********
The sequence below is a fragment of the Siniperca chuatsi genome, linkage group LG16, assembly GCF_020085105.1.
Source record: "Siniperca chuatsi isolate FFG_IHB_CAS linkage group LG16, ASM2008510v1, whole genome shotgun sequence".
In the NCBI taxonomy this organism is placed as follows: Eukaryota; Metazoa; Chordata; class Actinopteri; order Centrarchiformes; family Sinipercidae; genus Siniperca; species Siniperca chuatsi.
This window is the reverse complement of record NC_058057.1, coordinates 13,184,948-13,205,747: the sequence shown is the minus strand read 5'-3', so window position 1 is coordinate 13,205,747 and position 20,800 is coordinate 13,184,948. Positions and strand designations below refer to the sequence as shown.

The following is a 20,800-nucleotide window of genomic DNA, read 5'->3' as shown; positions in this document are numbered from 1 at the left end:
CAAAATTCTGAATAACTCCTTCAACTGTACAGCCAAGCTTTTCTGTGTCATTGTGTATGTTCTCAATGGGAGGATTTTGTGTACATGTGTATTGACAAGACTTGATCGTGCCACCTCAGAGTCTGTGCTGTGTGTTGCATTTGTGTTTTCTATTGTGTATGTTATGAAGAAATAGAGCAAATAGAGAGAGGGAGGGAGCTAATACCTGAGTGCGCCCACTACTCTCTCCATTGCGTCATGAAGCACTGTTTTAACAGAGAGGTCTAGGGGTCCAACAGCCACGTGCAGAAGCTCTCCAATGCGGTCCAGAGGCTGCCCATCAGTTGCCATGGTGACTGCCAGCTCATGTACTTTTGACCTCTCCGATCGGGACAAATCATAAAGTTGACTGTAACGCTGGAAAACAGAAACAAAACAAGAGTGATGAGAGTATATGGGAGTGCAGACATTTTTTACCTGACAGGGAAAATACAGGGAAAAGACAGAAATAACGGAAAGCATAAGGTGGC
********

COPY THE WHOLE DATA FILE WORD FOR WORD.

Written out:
The sequence below is a fragment of the Siniperca chuatsi genome, linkage group LG16, assembly GCF_020085105.1.
Source record: "Siniperca chuatsi isolate FFG_IHB_CAS linkage group LG16, ASM2008510v1, whole genome shotgun sequence".
In the NCBI taxonomy this organism is placed as follows: Eukaryota; Metazoa; Chordata; class Actinopteri; order Centrarchiformes; family Sinipercidae; genus Siniperca; species Siniperca chuatsi.
This window is the reverse complement of record NC_058057.1, coordinates 13,184,948-13,205,747: the sequence shown is the minus strand read 5'-3', so window position 1 is coordinate 13,205,747 and position 20,800 is coordinate 13,184,948. Positions and strand designations below refer to the sequence as shown.

The following is a 20,800-nucleotide window of genomic DNA, read 5'->3' as shown; positions in this document are numbered from 1 at the left end:
CAAAATTCTGAATAACTCCTTCAACTGTACAGCCAAGCTTTTCTGTGTCATTGTGTATGTTCTCAATGGGAGGATTTTGTGTACATGTGTATTGACAAGACTTGATCGTGCCACCTCAGAGTCTGTGCTGTGTGTTGCATTTGTGTTTTCTATTGTGTATGTTATGAAGAAATAGAGCAAATAGAGAGAGGGAGGGAGCTAATACCTGAGTGCGCCCACTACTCTCTCCATTGCGTCATGAAGCACTGTTTTAACAGAGAGGTCTAGGGGTCCAACAGCCACGTGCAGAAGCTCTCCAATGCGGTCCAGAGGCTGCCCATCAGTTGCCATGGTGACTGCCAGCTCATGTACTTTTGACCTCTCCGATCGGGACAAATCATAAAGTTGACTGTAACGCTGGAAAACAGAAACAAAACAAGAGTGATGAGAGTATATGGGAGTGCAGACATTTTTTACCTGACAGGGAAAATACAGGGAAAAGACAGAAATAACGGAAAGCATAAGGTGGC